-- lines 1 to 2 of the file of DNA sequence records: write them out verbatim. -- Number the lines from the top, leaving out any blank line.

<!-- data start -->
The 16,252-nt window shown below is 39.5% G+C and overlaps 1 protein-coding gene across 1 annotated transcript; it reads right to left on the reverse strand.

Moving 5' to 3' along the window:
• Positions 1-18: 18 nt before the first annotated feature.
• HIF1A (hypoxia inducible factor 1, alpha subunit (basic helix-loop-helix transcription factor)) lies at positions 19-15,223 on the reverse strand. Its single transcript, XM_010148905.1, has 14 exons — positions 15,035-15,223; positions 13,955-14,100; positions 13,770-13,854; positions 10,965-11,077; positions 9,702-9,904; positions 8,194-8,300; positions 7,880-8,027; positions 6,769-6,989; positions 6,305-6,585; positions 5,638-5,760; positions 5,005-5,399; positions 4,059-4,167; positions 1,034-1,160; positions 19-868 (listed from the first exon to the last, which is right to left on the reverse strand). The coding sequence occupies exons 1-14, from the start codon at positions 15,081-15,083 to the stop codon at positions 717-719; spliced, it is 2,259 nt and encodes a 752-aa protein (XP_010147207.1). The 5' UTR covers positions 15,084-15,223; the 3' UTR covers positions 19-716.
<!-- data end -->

The 16,252-nt window shown below is 39.5% G+C and overlaps 1 protein-coding gene across 1 annotated transcript; it reads right to left on the reverse strand.

Moving 5' to 3' along the window: